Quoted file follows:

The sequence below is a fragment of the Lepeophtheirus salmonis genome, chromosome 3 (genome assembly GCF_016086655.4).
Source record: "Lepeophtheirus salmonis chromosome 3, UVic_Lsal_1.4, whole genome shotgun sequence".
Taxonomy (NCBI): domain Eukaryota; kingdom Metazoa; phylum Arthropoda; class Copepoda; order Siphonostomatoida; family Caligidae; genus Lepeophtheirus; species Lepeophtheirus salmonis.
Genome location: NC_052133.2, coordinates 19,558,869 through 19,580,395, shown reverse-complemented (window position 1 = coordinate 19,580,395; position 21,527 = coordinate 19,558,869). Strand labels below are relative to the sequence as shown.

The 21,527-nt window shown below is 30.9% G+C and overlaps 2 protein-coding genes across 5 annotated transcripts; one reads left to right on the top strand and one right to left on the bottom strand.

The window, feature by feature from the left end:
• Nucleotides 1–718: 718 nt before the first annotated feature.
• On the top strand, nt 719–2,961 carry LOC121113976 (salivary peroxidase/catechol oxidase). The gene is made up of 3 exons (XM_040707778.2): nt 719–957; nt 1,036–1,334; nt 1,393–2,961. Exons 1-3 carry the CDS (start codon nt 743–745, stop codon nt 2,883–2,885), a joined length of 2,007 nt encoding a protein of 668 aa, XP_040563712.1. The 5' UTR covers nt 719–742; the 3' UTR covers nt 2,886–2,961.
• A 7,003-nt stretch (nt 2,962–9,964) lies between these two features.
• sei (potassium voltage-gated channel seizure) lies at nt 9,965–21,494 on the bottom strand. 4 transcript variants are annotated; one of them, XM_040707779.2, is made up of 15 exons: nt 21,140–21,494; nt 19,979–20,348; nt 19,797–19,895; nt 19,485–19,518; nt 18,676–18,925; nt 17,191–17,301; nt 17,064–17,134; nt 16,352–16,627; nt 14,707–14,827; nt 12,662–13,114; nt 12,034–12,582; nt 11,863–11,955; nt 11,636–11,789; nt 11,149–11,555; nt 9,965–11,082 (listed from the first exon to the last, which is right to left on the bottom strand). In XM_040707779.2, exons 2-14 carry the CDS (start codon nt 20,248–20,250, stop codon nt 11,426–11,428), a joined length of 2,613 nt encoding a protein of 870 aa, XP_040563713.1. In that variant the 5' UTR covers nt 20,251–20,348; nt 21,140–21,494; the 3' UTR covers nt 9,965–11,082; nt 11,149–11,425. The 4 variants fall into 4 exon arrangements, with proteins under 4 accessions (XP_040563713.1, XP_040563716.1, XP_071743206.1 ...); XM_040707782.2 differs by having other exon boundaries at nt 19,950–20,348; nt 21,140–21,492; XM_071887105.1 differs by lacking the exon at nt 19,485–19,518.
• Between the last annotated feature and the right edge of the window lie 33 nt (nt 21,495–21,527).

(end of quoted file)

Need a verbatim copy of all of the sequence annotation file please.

The sequence below is a fragment of the Lepeophtheirus salmonis genome, chromosome 3 (genome assembly GCF_016086655.4).
Source record: "Lepeophtheirus salmonis chromosome 3, UVic_Lsal_1.4, whole genome shotgun sequence".
Taxonomy (NCBI): domain Eukaryota; kingdom Metazoa; phylum Arthropoda; class Copepoda; order Siphonostomatoida; family Caligidae; genus Lepeophtheirus; species Lepeophtheirus salmonis.
Genome location: NC_052133.2, coordinates 19,558,869 through 19,580,395, shown reverse-complemented (window position 1 = coordinate 19,580,395; position 21,527 = coordinate 19,558,869). Strand labels below are relative to the sequence as shown.

The 21,527-nt window shown below is 30.9% G+C and overlaps 2 protein-coding genes across 5 annotated transcripts; one reads left to right on the top strand and one right to left on the bottom strand.

The window, feature by feature from the left end:
• Nucleotides 1–718: 718 nt before the first annotated feature.
• On the top strand, nt 719–2,961 carry LOC121113976 (salivary peroxidase/catechol oxidase). The gene is made up of 3 exons (XM_040707778.2): nt 719–957; nt 1,036–1,334; nt 1,393–2,961. Exons 1-3 carry the CDS (start codon nt 743–745, stop codon nt 2,883–2,885), a joined length of 2,007 nt encoding a protein of 668 aa, XP_040563712.1. The 5' UTR covers nt 719–742; the 3' UTR covers nt 2,886–2,961.
• A 7,003-nt stretch (nt 2,962–9,964) lies between these two features.
• sei (potassium voltage-gated channel seizure) lies at nt 9,965–21,494 on the bottom strand. 4 transcript variants are annotated; one of them, XM_040707779.2, is made up of 15 exons: nt 21,140–21,494; nt 19,979–20,348; nt 19,797–19,895; nt 19,485–19,518; nt 18,676–18,925; nt 17,191–17,301; nt 17,064–17,134; nt 16,352–16,627; nt 14,707–14,827; nt 12,662–13,114; nt 12,034–12,582; nt 11,863–11,955; nt 11,636–11,789; nt 11,149–11,555; nt 9,965–11,082 (listed from the first exon to the last, which is right to left on the bottom strand). In XM_040707779.2, exons 2-14 carry the CDS (start codon nt 20,248–20,250, stop codon nt 11,426–11,428), a joined length of 2,613 nt encoding a protein of 870 aa, XP_040563713.1. In that variant the 5' UTR covers nt 20,251–20,348; nt 21,140–21,494; the 3' UTR covers nt 9,965–11,082; nt 11,149–11,425. The 4 variants fall into 4 exon arrangements, with proteins under 4 accessions (XP_040563713.1, XP_040563716.1, XP_071743206.1 ...); XM_040707782.2 differs by having other exon boundaries at nt 19,950–20,348; nt 21,140–21,492; XM_071887105.1 differs by lacking the exon at nt 19,485–19,518.
• Between the last annotated feature and the right edge of the window lie 33 nt (nt 21,495–21,527).